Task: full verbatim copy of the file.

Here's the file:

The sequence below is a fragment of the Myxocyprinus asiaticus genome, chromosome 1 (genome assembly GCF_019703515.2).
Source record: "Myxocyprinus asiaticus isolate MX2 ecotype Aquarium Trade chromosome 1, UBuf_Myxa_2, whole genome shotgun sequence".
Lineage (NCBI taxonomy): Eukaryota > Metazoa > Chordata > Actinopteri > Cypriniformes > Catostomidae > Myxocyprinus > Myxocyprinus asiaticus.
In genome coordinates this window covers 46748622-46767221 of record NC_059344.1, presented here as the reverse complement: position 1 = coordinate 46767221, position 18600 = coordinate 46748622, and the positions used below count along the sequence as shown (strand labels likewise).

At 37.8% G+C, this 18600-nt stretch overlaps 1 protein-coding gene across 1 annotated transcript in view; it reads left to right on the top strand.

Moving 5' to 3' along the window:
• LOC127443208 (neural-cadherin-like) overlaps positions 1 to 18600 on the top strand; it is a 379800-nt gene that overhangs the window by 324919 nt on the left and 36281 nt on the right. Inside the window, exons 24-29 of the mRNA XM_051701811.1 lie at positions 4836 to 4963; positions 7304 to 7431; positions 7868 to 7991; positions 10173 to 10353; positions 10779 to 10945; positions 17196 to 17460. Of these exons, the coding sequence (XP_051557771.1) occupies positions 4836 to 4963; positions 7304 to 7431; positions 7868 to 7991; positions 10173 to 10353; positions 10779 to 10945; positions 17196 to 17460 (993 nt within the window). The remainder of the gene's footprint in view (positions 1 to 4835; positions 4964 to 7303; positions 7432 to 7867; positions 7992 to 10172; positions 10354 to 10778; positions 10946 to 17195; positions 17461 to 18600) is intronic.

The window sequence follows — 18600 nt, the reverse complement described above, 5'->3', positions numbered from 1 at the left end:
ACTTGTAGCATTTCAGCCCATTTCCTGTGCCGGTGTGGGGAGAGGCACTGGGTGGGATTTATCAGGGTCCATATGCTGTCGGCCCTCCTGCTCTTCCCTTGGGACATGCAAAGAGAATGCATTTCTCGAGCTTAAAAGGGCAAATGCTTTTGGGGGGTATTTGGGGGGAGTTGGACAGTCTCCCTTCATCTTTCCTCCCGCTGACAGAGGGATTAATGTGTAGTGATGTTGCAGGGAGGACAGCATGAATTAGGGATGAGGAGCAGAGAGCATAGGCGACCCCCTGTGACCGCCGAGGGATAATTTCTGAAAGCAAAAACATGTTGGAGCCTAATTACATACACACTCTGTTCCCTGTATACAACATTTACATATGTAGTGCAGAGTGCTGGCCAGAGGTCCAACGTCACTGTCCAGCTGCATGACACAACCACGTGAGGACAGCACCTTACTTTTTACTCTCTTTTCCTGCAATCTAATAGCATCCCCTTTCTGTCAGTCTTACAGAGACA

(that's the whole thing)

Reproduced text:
The sequence below is a fragment of the Myxocyprinus asiaticus genome, chromosome 1 (genome assembly GCF_019703515.2).
Source record: "Myxocyprinus asiaticus isolate MX2 ecotype Aquarium Trade chromosome 1, UBuf_Myxa_2, whole genome shotgun sequence".
Lineage (NCBI taxonomy): Eukaryota > Metazoa > Chordata > Actinopteri > Cypriniformes > Catostomidae > Myxocyprinus > Myxocyprinus asiaticus.
In genome coordinates this window covers 46748622-46767221 of record NC_059344.1, presented here as the reverse complement: position 1 = coordinate 46767221, position 18600 = coordinate 46748622, and the positions used below count along the sequence as shown (strand labels likewise).

At 37.8% G+C, this 18600-nt stretch overlaps 1 protein-coding gene across 1 annotated transcript in view; it reads left to right on the top strand.

Moving 5' to 3' along the window:
• LOC127443208 (neural-cadherin-like) overlaps positions 1 to 18600 on the top strand; it is a 379800-nt gene that overhangs the window by 324919 nt on the left and 36281 nt on the right. Inside the window, exons 24-29 of the mRNA XM_051701811.1 lie at positions 4836 to 4963; positions 7304 to 7431; positions 7868 to 7991; positions 10173 to 10353; positions 10779 to 10945; positions 17196 to 17460. Of these exons, the coding sequence (XP_051557771.1) occupies positions 4836 to 4963; positions 7304 to 7431; positions 7868 to 7991; positions 10173 to 10353; positions 10779 to 10945; positions 17196 to 17460 (993 nt within the window). The remainder of the gene's footprint in view (positions 1 to 4835; positions 4964 to 7303; positions 7432 to 7867; positions 7992 to 10172; positions 10354 to 10778; positions 10946 to 17195; positions 17461 to 18600) is intronic.

The window sequence follows — 18600 nt, the reverse complement described above, 5'->3', positions numbered from 1 at the left end:
ACTTGTAGCATTTCAGCCCATTTCCTGTGCCGGTGTGGGGAGAGGCACTGGGTGGGATTTATCAGGGTCCATATGCTGTCGGCCCTCCTGCTCTTCCCTTGGGACATGCAAAGAGAATGCATTTCTCGAGCTTAAAAGGGCAAATGCTTTTGGGGGGTATTTGGGGGGAGTTGGACAGTCTCCCTTCATCTTTCCTCCCGCTGACAGAGGGATTAATGTGTAGTGATGTTGCAGGGAGGACAGCATGAATTAGGGATGAGGAGCAGAGAGCATAGGCGACCCCCTGTGACCGCCGAGGGATAATTTCTGAAAGCAAAAACATGTTGGAGCCTAATTACATACACACTCTGTTCCCTGTATACAACATTTACATATGTAGTGCAGAGTGCTGGCCAGAGGTCCAACGTCACTGTCCAGCTGCATGACACAACCACGTGAGGACAGCACCTTACTTTTTACTCTCTTTTCCTGCAATCTAATAGCATCCCCTTTCTGTCAGTCTTACAGAGACA